A level descriptor is a statement describing learning achievements at a particular level of the National Qualifications Framework. “Level” means one of the series of levels of learning achievement arranged in ascending order from one to ten according to which the NQF is organised and to which qualification types are aligned. Click here to see a diagram of the ten levels of the NQF.

The level descriptors provide a broad indication of the types of learning outcomes and assessment criteria that are appropriate to a qualification at that level. To see the level descriptors, click here.

Outcomes also need to be aligned to the generic or critical cross-field outcomes, which cut across disciplinary and subject areas. Here we can also think about the SU graduate attributes (to see them click here, and go to the SU Strategy for T&L) and the SU Teaching and Learning Policy (2018). These SU graduate attributes also need to find expression in learning outcomes and have to be addressed across modules which make up a programme or qualification, as they speak to the holistic development of the students and to the relevance of programme outcomes for the work and societal contexts into which our graduates enter.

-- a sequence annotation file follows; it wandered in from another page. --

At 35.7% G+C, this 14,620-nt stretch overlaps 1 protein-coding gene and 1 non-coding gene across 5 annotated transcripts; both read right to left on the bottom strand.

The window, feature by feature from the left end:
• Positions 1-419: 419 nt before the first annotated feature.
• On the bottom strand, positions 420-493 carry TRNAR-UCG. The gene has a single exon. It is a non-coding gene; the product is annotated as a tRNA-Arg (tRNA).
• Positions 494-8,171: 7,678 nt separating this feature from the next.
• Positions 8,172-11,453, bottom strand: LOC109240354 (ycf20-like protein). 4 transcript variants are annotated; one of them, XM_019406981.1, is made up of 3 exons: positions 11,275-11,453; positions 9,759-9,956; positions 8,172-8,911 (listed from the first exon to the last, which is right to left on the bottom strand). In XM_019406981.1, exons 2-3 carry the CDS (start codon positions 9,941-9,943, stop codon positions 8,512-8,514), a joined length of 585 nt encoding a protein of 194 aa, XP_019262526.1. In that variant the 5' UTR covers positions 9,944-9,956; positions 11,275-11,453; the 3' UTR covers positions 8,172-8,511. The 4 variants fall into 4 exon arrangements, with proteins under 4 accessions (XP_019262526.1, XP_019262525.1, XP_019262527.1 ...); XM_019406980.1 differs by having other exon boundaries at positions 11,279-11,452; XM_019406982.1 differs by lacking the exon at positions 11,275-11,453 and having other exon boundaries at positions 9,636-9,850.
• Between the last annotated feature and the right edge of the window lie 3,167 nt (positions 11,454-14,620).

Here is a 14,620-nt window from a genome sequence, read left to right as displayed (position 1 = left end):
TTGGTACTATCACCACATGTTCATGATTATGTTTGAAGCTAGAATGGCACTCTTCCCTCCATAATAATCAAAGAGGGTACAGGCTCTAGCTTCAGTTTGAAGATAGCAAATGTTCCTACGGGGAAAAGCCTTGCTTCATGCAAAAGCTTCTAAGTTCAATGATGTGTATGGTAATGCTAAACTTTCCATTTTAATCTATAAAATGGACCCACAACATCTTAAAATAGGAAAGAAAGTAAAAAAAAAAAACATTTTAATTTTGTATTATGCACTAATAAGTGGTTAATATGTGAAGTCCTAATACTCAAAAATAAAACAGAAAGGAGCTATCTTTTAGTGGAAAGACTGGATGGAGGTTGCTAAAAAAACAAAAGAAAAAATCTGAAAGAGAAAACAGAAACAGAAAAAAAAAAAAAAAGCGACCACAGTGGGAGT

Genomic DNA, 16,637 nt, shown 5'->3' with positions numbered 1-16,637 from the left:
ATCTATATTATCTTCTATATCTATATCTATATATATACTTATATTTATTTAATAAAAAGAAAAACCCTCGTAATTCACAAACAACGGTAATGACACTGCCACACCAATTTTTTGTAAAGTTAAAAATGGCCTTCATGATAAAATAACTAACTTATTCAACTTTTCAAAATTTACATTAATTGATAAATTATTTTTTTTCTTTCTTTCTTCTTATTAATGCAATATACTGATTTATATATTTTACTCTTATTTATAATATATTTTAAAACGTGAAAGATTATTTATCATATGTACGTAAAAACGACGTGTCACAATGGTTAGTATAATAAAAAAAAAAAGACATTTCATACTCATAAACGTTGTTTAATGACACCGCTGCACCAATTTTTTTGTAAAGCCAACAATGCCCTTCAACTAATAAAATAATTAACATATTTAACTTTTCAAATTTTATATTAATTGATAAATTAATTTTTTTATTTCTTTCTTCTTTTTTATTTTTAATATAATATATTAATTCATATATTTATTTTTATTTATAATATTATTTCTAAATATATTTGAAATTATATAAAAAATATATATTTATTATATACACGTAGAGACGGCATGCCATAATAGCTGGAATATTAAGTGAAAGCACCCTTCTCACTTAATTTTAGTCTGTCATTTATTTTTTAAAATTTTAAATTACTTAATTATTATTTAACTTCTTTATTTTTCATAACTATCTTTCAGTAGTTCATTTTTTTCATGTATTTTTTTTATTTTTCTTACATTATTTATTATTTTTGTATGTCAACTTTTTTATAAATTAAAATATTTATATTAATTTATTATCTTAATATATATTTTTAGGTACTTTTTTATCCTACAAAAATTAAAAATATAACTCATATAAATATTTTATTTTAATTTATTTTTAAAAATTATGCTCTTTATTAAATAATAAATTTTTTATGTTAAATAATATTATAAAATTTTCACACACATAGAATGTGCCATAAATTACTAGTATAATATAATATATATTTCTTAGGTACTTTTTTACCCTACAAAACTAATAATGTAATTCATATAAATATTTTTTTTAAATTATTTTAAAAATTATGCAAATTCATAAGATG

The shift towards OBE has gone hand-in-hand with broader shifts in the field of HE and at SU:

From a lecturer-centred approach which focused more on the aims and objectives of the teacher, and is associated with students being more passive and dependent on the teacher for their learning;
to

The SU Teaching and Learning Policy of 2018 promotes a learning-centred approach to teaching that is focused on learning as a partnership, where students are seen as co-creators of knowledge and learning environments. In a learning-centred approach, teaching activities facilitate knowledge-building and actively engage students in their own learning. To this end, SU should ensure that the learning-centred approach to teaching is integrated across the institution and that sufficient, suitable resources are available to support teaching and learning.